This recession has been long and hard on many Americans. The American economy continues to be a consumer-driven economy and the signals are very mixed as to whether the average consumer is opening his wallet to spend again.
In fact, many economists now believe that families that do have extra funds are saving them rather than spending, and thus not stimulating the economy. While this saving is smart for families and positive in the long-term for our economy, the short-term effects are not so pretty. Without consumers loosening their purse strings, we risk a stalling-out of the positive effects of government injection of capital.
In a perfect situation, President Obama’s stimulus plan would have created new jobs quickly, causing the average consumer to spend, which in turn would cause the consumer economic pump to be primed. Once the pump started creating goods, new jobs would be created, which would cause more consumer confidence. With more consumer confidence would come more consumer spending and the cycle would continue into recovery. This type of economic bottoming-out and recovery would form a v-shaped pattern if you were to chart it on a graph — with one point marking the worst of the crisis.
The Obama stimulus plan was designed to create many new jobs quickly. That hasn’t happened, though the U.S. and other governments around the world are pumping large amounts of stimulus money into our and other world economies. Obama’s stimulus plan was to have saved or created nearly 700,000 jobs within 200 days of being passed, but there really isn’t evidence that even a fraction of that number has been created. As of today, we are approximately at the 120-day mark.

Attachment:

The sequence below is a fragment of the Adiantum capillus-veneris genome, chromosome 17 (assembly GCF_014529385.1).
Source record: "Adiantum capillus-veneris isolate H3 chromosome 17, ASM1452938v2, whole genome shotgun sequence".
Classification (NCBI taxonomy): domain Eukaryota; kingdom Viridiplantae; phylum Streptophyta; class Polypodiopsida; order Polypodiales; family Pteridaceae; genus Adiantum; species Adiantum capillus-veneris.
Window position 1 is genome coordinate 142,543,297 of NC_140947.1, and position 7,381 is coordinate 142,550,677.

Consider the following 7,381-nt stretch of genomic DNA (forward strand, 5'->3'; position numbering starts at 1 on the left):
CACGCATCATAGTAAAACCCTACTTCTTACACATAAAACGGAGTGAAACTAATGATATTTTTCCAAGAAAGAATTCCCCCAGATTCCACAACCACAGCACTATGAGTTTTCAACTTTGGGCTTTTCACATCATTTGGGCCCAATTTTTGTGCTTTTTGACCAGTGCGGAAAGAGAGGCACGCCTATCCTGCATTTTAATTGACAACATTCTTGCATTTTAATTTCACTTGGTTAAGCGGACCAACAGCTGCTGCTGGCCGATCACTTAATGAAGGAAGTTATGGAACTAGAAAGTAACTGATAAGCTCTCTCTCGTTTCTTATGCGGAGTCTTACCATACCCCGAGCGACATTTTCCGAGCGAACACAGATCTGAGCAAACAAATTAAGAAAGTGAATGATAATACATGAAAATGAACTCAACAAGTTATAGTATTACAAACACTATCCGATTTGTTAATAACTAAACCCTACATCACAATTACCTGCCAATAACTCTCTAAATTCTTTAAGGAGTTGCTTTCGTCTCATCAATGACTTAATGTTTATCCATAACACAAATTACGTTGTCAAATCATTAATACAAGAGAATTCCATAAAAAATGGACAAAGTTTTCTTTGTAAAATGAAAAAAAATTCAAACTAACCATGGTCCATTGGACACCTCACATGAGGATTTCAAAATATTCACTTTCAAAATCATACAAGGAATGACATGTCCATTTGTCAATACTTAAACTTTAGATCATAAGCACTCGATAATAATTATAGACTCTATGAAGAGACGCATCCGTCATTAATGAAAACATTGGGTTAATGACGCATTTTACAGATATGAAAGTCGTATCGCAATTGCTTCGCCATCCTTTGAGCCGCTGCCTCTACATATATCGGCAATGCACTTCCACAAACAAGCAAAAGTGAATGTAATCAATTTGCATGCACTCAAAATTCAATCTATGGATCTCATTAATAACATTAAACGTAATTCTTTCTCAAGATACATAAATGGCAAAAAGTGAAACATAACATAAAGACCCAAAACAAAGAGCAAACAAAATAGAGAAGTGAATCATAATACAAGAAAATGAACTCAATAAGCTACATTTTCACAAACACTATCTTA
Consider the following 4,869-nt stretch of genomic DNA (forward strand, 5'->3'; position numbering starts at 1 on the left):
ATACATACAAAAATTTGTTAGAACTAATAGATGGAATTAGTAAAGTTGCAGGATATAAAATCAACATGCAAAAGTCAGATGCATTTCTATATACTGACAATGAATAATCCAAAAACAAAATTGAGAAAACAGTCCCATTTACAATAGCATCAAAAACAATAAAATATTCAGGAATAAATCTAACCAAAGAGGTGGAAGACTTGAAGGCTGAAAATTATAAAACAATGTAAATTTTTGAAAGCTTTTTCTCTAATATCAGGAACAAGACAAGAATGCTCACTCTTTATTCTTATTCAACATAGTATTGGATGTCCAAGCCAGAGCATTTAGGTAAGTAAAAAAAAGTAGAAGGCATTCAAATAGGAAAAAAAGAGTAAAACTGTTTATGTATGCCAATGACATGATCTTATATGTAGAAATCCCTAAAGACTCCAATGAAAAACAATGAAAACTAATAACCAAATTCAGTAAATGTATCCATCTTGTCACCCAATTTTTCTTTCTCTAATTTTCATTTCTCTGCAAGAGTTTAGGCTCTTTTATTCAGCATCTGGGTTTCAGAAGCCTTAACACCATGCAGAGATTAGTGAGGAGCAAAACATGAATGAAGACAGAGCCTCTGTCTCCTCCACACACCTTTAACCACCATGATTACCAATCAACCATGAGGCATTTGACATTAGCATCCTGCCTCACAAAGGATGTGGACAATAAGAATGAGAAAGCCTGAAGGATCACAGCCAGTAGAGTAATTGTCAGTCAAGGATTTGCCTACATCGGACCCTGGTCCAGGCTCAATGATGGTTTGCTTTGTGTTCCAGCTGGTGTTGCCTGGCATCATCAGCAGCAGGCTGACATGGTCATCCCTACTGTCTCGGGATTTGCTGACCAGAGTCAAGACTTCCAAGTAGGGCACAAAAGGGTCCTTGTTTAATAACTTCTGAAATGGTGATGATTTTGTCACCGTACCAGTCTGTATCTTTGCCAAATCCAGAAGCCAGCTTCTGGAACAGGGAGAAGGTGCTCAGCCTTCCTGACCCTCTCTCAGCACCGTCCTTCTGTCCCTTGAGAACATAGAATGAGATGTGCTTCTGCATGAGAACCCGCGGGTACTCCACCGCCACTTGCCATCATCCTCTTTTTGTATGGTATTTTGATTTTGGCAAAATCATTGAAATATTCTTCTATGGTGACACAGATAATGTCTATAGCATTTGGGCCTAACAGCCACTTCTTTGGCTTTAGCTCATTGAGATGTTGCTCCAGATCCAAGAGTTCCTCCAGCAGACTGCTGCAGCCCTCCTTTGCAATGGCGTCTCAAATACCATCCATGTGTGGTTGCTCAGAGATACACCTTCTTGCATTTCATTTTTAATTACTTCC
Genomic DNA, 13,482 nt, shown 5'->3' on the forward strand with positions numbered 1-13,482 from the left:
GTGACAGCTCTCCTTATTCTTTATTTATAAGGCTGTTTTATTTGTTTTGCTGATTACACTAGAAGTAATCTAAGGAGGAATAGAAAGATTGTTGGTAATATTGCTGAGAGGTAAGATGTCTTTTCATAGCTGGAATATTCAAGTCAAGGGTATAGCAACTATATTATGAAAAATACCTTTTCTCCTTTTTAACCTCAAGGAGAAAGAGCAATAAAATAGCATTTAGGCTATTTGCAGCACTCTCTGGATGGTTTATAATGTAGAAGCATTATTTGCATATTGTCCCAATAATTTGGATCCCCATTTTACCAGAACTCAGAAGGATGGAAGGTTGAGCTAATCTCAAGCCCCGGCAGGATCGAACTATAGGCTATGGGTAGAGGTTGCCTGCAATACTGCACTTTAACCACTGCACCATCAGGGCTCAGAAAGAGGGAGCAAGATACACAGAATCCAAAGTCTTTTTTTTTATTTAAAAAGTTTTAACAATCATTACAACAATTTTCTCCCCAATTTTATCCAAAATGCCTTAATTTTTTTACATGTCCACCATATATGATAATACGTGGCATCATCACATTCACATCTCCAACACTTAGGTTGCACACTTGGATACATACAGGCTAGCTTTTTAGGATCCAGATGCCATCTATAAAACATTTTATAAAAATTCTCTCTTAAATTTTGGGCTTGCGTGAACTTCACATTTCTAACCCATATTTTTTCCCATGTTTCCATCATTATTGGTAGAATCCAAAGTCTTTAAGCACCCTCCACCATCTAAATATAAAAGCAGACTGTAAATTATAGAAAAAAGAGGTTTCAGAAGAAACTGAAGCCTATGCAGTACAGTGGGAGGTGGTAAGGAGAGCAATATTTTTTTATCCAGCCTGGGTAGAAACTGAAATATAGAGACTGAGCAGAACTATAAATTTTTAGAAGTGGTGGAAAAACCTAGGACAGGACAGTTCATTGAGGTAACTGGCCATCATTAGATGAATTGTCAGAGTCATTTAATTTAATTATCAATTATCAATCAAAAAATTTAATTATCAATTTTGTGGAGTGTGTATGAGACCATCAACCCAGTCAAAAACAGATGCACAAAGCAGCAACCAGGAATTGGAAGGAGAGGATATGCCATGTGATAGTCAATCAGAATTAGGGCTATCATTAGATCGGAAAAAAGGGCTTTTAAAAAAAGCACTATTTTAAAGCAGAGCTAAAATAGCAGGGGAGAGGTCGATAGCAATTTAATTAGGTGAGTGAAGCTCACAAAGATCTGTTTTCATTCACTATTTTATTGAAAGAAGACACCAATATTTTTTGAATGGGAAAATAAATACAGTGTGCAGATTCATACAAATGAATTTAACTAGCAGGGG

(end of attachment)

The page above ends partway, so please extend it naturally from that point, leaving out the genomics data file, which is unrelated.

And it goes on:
By the end of May 2009 the U.S. Department of Transportation (DOT), which was one of the first government agencies to release funds as part of the stimulus plan, estimated that fewer than 7,700 jobs had been created or retained in its area of responsibility. The DOT . Other U.S. agencies have reported similarly anemic numbers. By July 2, unemployment had jumped to 9.5 percent, which makes it the highest since August 1983. I am thinking the White House mathematician needs to go back to grade school to learn how to add and subtract. Considering the number of people who have exhausted unemployment benefits and who are thus not being counted in the unemployment numbers, and who are not looking for work, the real unemployment rate is estimated to be 16.5 percent.
Still, independent economists are predicting some recovery this summer and more next year.
With all this continuing mixed news, the consumer hasn’t really started spending in the necessary fashion for the economic pump to start churning out durable goods and new jobs. This means we are now at the risk of a stalling of the recovery. If the economy stalls out after some mild recovery and then shows signals of declining again, our economy and perhaps that of the entire world will have a double-dip, forming a w-pattern on the graph.